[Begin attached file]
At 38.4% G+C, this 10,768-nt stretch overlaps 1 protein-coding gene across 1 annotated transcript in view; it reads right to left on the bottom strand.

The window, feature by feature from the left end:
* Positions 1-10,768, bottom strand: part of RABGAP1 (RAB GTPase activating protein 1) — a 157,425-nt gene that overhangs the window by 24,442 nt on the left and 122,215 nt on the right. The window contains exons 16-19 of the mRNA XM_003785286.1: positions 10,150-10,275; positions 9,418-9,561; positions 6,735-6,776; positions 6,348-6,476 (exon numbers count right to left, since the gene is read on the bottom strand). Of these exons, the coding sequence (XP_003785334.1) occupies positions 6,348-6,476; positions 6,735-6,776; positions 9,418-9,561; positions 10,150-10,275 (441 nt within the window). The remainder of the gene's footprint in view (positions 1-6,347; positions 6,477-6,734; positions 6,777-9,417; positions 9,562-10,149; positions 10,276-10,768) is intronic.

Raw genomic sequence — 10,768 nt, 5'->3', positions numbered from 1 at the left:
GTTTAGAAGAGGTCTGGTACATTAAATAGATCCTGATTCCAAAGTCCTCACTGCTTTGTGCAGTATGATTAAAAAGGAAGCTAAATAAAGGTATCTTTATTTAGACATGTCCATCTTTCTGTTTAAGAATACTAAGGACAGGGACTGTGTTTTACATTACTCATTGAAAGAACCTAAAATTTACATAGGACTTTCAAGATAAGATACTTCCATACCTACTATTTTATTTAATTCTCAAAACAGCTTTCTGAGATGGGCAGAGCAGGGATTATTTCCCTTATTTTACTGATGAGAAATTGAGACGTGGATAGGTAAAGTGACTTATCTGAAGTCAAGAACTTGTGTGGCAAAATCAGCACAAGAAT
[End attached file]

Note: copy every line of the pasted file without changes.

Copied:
At 38.4% G+C, this 10,768-nt stretch overlaps 1 protein-coding gene across 1 annotated transcript in view; it reads right to left on the bottom strand.

The window, feature by feature from the left end:
* Positions 1-10,768, bottom strand: part of RABGAP1 (RAB GTPase activating protein 1) — a 157,425-nt gene that overhangs the window by 24,442 nt on the left and 122,215 nt on the right. The window contains exons 16-19 of the mRNA XM_003785286.1: positions 10,150-10,275; positions 9,418-9,561; positions 6,735-6,776; positions 6,348-6,476 (exon numbers count right to left, since the gene is read on the bottom strand). Of these exons, the coding sequence (XP_003785334.1) occupies positions 6,348-6,476; positions 6,735-6,776; positions 9,418-9,561; positions 10,150-10,275 (441 nt within the window). The remainder of the gene's footprint in view (positions 1-6,347; positions 6,477-6,734; positions 6,777-9,417; positions 9,562-10,149; positions 10,276-10,768) is intronic.

Raw genomic sequence — 10,768 nt, 5'->3', positions numbered from 1 at the left:
GTTTAGAAGAGGTCTGGTACATTAAATAGATCCTGATTCCAAAGTCCTCACTGCTTTGTGCAGTATGATTAAAAAGGAAGCTAAATAAAGGTATCTTTATTTAGACATGTCCATCTTTCTGTTTAAGAATACTAAGGACAGGGACTGTGTTTTACATTACTCATTGAAAGAACCTAAAATTTACATAGGACTTTCAAGATAAGATACTTCCATACCTACTATTTTATTTAATTCTCAAAACAGCTTTCTGAGATGGGCAGAGCAGGGATTATTTCCCTTATTTTACTGATGAGAAATTGAGACGTGGATAGGTAAAGTGACTTATCTGAAGTCAAGAACTTGTGTGGCAAAATCAGCACAAGAAT